The “high-frequency” aspect of Via’s proposal appears out of sync with the Ontario government’s appetite for faster train service.

In October, the province appointed former federal cabinet minister David Collenette as a special adviser on “high-speed” rail, with a mandate to make a business case for building a rail link from Windsor through communities in southwestern Ontario to Toronto.

Desjardins-Siciliano’s plan envisions the construction of dedicated passenger rail lines for trains that would travel at an average speed of 110 kilometres an hour, initially along a corridor from Toronto to Montreal, with stops in several communities along the way.

Until 2009, Via had promoted a lofty plan to construct a high-speed rail service for the Windsor-Quebec City corridor.

But that plan no longer makes either economical or practical sense, said Desjardins-Siciliano, who sees Via competing with passenger cars rather than airlines to get people from city to city.

In competition with low-cost airlines

He cites Europe as an example of where high-speed trains are readily available, but not in high use, because they are not as economical as flying and don’t make frequent stops.

“Less than 10 per cent of rail travellers (in Europe) travel by high-speed train,” Desjardins-Siciliano explained.

“Why? Because conventional speed rail stops every 50 to 100 kilometres and therefore is an alternative to the car,” he said.

“(And) a high-speed train ticket is more expensive than a plane ticket because of low-cost airlines.”

CN Rail, which owns much of the tracks currently carrying Via passengers, said it is ready to discuss any plan that would open its rail lines to more freight traffic.

Last month’s federal budget set aside $3.3 million over three years to study the viability of Via’s dedicated rail line proposal, but made no commitments to pay for the construction itself.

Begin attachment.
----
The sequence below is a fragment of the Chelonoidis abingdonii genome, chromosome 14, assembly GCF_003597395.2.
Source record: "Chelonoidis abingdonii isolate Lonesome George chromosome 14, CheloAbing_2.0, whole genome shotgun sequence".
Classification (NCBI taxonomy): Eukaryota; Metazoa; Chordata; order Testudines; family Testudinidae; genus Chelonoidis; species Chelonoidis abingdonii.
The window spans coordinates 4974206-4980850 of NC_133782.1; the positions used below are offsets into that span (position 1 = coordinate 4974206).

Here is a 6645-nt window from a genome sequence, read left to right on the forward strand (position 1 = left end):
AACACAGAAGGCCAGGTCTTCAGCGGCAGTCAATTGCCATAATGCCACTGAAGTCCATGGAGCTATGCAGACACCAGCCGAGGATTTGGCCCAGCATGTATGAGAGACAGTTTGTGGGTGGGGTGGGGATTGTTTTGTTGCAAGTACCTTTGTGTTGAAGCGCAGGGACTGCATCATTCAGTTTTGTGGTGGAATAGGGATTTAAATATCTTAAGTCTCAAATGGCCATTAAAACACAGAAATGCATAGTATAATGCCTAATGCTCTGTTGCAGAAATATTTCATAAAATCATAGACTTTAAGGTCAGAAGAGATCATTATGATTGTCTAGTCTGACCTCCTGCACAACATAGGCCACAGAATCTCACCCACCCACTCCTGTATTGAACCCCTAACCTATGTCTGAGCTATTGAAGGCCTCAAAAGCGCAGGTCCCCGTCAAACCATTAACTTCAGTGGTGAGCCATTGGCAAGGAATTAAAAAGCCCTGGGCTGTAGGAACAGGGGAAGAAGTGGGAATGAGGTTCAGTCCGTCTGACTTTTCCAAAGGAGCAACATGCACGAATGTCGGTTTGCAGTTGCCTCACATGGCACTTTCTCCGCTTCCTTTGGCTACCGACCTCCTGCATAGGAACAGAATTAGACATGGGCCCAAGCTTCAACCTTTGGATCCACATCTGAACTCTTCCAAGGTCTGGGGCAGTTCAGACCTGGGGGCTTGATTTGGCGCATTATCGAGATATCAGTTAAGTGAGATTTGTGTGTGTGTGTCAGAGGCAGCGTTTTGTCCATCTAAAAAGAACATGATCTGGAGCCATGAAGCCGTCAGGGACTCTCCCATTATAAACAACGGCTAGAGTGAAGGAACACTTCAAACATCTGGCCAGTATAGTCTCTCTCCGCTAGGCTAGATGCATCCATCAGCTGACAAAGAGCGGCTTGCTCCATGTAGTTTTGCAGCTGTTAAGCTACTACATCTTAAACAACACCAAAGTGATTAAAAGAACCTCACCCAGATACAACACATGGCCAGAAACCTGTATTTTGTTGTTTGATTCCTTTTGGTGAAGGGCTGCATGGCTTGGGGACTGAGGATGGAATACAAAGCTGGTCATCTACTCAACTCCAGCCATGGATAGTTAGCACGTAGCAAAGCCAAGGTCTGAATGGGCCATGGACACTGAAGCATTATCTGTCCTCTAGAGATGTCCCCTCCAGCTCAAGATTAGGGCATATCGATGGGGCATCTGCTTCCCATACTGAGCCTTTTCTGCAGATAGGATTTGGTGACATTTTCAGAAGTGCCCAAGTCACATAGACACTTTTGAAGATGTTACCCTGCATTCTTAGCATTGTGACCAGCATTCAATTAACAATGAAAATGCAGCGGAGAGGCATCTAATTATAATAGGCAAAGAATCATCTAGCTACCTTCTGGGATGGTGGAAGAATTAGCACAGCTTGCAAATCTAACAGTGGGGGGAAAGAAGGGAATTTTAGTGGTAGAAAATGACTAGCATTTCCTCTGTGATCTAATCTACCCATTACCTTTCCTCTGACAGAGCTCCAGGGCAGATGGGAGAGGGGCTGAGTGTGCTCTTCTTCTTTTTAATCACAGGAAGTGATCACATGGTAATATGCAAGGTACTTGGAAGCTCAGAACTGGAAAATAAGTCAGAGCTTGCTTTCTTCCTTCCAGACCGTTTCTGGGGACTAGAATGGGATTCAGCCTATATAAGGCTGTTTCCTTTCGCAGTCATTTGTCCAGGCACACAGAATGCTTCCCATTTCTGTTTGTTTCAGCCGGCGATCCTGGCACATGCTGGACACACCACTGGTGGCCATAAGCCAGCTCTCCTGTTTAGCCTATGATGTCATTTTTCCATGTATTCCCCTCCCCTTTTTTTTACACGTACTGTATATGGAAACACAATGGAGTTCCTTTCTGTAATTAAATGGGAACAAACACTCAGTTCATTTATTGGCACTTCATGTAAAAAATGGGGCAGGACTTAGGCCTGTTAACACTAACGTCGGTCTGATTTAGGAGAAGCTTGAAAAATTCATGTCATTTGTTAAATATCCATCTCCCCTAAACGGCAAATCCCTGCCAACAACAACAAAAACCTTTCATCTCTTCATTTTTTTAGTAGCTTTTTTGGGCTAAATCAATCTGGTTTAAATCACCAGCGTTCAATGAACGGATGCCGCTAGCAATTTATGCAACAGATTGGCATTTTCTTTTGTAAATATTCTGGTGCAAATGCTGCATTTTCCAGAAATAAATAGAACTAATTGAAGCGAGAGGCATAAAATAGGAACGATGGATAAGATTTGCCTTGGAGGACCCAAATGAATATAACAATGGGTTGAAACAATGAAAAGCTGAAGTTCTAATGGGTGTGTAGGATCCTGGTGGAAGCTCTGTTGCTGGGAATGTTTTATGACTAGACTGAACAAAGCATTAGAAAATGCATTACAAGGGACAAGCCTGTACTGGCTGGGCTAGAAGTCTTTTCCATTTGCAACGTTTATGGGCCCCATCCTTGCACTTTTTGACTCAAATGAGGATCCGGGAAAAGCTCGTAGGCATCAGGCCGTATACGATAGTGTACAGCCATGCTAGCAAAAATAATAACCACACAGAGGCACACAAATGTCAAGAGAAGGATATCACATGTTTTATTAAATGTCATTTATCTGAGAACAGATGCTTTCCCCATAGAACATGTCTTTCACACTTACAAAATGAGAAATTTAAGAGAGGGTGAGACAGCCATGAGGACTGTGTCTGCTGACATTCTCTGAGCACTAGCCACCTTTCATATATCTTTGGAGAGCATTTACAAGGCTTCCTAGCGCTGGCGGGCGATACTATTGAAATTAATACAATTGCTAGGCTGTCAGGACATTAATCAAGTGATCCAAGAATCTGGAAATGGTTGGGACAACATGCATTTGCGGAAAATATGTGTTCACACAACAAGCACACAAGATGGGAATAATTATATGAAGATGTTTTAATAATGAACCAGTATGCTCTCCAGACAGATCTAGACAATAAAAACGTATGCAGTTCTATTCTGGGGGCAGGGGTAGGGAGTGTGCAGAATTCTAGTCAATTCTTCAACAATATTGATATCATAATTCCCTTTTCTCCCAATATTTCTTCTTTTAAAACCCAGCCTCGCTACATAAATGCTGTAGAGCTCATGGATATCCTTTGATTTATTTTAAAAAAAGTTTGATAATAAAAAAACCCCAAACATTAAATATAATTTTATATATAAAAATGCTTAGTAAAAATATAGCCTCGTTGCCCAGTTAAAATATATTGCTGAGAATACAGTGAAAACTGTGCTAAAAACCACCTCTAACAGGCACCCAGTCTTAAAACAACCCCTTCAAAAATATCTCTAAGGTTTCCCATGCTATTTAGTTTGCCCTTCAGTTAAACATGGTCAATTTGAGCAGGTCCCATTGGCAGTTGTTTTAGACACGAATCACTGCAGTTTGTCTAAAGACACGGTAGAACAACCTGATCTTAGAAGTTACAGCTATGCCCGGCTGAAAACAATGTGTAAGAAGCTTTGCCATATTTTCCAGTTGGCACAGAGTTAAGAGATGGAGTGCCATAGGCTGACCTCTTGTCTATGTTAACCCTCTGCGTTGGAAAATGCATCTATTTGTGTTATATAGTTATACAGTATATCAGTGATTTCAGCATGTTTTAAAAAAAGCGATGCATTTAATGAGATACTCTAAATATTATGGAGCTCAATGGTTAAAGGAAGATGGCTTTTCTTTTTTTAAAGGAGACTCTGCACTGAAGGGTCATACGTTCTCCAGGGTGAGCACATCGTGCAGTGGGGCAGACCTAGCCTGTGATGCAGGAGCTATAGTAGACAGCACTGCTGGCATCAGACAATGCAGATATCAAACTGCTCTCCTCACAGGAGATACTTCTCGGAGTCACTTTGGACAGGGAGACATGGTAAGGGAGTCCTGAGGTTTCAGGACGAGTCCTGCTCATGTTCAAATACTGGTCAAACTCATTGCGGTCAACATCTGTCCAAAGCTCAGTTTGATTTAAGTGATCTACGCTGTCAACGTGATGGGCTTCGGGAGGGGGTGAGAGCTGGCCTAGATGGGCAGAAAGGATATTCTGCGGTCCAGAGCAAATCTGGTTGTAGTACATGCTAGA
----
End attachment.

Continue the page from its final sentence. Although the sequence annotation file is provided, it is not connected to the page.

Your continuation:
The Railway Association of Canada predicted the plan would relieve congestion on highways in the Toronto-Ottawa-Montreal corridor, and reduce passenger travel times between the cities.

Terry Pedwell, The Canadian Press

3D Printing will Replace Your Supply Chain

3D printers are available to everyone with even a small budget. That means that even though what they produce may not be up to the quality level you would manufacture or sell yourself, the ability to directly control, modify, and create items is moving to consumers. And they are taking advantage of these small printers matched with predefined designs and low cost design services.

Will this trend replace the supply chain as we know it? Not immediately, and certainly not completely. Certainly the ability to print single quantities of custom or hard to find items on demand and inexpensively will take over some segment of the manufacturing and order delivery process in the short term. It’s the longer term impact of on-demand manufacturing that will have the biggest impact for manufacturers and retailers.

We are changing the world.

Target, another one of the country’s largest retailers, just followed Walmart’s lead by raising wages to $10 an hour. According to Reuters:

“Target Corp has started raising employee wages to a minimum of $10 an hour, its second hike in a year, pressured by a competitive job market and labor groups calling for higher wages at retail chains, sources said.  …The $1-per-hour raise marks the second time Target has followed Wal-Mart Stores Inc in raising base wages.”

Thanks to all of us, hundreds of thousands of Target workers will now have more money in their pockets to take care of their families.

We showed that we could move the largest company in the world to raise wages when no one else thought we could. It showed that anything is possible if we stand together and we’ll keep standing up until ALL associates receive a REAL raise and $15 an hour with full-time schedules.

Since we started standing up through OUR Walmart and joined our efforts with other organizations like the Fight for $15, millions of workers have received raises and are making more than the federal minimum wage of $7.25 an hour. These incredible raises would not have happened without us. When we change Walmart, other retailers follow and we improve the lives of workers everywhere across the country.

This is why I will always stand up with the thousands of other associates fighting to change Walmart.

Let’s spread the word about the Target victory and encourage others to join the fight. Share this graphic now.

In Love & Solidarity,
Cynthia Murray
OUR Walmart co-founder
Laurel, MD